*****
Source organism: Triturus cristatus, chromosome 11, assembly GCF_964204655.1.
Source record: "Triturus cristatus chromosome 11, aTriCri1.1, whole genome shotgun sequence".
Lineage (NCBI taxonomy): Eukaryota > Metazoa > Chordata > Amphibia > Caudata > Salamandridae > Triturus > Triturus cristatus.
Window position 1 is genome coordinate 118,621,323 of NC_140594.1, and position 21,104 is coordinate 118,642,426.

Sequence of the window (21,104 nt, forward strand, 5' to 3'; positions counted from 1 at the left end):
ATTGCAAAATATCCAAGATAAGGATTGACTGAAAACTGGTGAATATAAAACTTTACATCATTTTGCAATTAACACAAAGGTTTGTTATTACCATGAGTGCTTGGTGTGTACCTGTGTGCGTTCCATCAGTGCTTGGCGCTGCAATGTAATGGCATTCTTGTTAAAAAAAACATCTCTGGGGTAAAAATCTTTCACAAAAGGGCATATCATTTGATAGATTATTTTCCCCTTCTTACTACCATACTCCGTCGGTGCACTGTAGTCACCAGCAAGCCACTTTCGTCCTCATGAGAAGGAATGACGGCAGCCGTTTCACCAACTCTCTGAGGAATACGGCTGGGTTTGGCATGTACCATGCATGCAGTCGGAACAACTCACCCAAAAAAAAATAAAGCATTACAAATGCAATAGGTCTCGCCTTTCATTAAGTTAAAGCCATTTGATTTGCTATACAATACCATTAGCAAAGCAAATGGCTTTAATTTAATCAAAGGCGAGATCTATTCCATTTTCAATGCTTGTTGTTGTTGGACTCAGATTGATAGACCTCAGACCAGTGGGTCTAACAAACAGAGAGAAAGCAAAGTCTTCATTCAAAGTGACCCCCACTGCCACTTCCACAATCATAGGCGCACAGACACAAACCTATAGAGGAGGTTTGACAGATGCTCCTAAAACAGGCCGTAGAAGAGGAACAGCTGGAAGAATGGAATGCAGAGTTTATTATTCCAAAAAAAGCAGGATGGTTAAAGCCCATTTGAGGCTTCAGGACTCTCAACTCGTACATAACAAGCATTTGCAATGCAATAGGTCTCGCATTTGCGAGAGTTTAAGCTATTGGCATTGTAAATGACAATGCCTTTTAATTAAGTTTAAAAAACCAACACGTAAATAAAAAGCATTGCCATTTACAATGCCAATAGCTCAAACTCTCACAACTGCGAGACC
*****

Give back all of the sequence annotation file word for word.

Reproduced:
Source organism: Triturus cristatus, chromosome 11, assembly GCF_964204655.1.
Source record: "Triturus cristatus chromosome 11, aTriCri1.1, whole genome shotgun sequence".
Lineage (NCBI taxonomy): Eukaryota > Metazoa > Chordata > Amphibia > Caudata > Salamandridae > Triturus > Triturus cristatus.
Window position 1 is genome coordinate 118,621,323 of NC_140594.1, and position 21,104 is coordinate 118,642,426.

Sequence of the window (21,104 nt, forward strand, 5' to 3'; positions counted from 1 at the left end):
ATTGCAAAATATCCAAGATAAGGATTGACTGAAAACTGGTGAATATAAAACTTTACATCATTTTGCAATTAACACAAAGGTTTGTTATTACCATGAGTGCTTGGTGTGTACCTGTGTGCGTTCCATCAGTGCTTGGCGCTGCAATGTAATGGCATTCTTGTTAAAAAAAACATCTCTGGGGTAAAAATCTTTCACAAAAGGGCATATCATTTGATAGATTATTTTCCCCTTCTTACTACCATACTCCGTCGGTGCACTGTAGTCACCAGCAAGCCACTTTCGTCCTCATGAGAAGGAATGACGGCAGCCGTTTCACCAACTCTCTGAGGAATACGGCTGGGTTTGGCATGTACCATGCATGCAGTCGGAACAACTCACCCAAAAAAAAATAAAGCATTACAAATGCAATAGGTCTCGCCTTTCATTAAGTTAAAGCCATTTGATTTGCTATACAATACCATTAGCAAAGCAAATGGCTTTAATTTAATCAAAGGCGAGATCTATTCCATTTTCAATGCTTGTTGTTGTTGGACTCAGATTGATAGACCTCAGACCAGTGGGTCTAACAAACAGAGAGAAAGCAAAGTCTTCATTCAAAGTGACCCCCACTGCCACTTCCACAATCATAGGCGCACAGACACAAACCTATAGAGGAGGTTTGACAGATGCTCCTAAAACAGGCCGTAGAAGAGGAACAGCTGGAAGAATGGAATGCAGAGTTTATTATTCCAAAAAAAGCAGGATGGTTAAAGCCCATTTGAGGCTTCAGGACTCTCAACTCGTACATAACAAGCATTTGCAATGCAATAGGTCTCGCATTTGCGAGAGTTTAAGCTATTGGCATTGTAAATGACAATGCCTTTTAATTAAGTTTAAAAAACCAACACGTAAATAAAAAGCATTGCCATTTACAATGCCAATAGCTCAAACTCTCACAACTGCGAGACC